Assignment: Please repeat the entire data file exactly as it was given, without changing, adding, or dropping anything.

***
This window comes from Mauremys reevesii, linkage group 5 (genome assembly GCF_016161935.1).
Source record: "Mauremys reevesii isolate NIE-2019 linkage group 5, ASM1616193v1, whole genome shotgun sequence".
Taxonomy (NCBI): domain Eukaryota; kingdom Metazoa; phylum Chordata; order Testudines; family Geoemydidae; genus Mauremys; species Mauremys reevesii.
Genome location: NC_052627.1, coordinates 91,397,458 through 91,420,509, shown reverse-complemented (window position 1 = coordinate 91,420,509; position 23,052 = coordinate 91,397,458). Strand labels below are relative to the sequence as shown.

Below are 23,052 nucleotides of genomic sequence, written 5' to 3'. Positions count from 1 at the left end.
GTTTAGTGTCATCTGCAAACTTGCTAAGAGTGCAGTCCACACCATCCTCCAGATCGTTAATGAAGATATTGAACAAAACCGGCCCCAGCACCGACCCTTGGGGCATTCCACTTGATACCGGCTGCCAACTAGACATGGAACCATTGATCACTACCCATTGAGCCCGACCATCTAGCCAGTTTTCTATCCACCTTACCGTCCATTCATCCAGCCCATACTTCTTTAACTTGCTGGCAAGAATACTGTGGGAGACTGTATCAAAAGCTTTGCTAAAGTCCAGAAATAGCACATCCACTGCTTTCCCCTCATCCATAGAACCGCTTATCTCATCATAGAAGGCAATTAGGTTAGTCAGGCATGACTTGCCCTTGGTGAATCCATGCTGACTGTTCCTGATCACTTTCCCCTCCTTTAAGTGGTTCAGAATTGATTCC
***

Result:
This window comes from Mauremys reevesii, linkage group 5 (genome assembly GCF_016161935.1).
Source record: "Mauremys reevesii isolate NIE-2019 linkage group 5, ASM1616193v1, whole genome shotgun sequence".
Taxonomy (NCBI): domain Eukaryota; kingdom Metazoa; phylum Chordata; order Testudines; family Geoemydidae; genus Mauremys; species Mauremys reevesii.
Genome location: NC_052627.1, coordinates 91,397,458 through 91,420,509, shown reverse-complemented (window position 1 = coordinate 91,420,509; position 23,052 = coordinate 91,397,458). Strand labels below are relative to the sequence as shown.

Below are 23,052 nucleotides of genomic sequence, written 5' to 3'. Positions count from 1 at the left end.
GTTTAGTGTCATCTGCAAACTTGCTAAGAGTGCAGTCCACACCATCCTCCAGATCGTTAATGAAGATATTGAACAAAACCGGCCCCAGCACCGACCCTTGGGGCATTCCACTTGATACCGGCTGCCAACTAGACATGGAACCATTGATCACTACCCATTGAGCCCGACCATCTAGCCAGTTTTCTATCCACCTTACCGTCCATTCATCCAGCCCATACTTCTTTAACTTGCTGGCAAGAATACTGTGGGAGACTGTATCAAAAGCTTTGCTAAAGTCCAGAAATAGCACATCCACTGCTTTCCCCTCATCCATAGAACCGCTTATCTCATCATAGAAGGCAATTAGGTTAGTCAGGCATGACTTGCCCTTGGTGAATCCATGCTGACTGTTCCTGATCACTTTCCCCTCCTTTAAGTGGTTCAGAATTGATTCC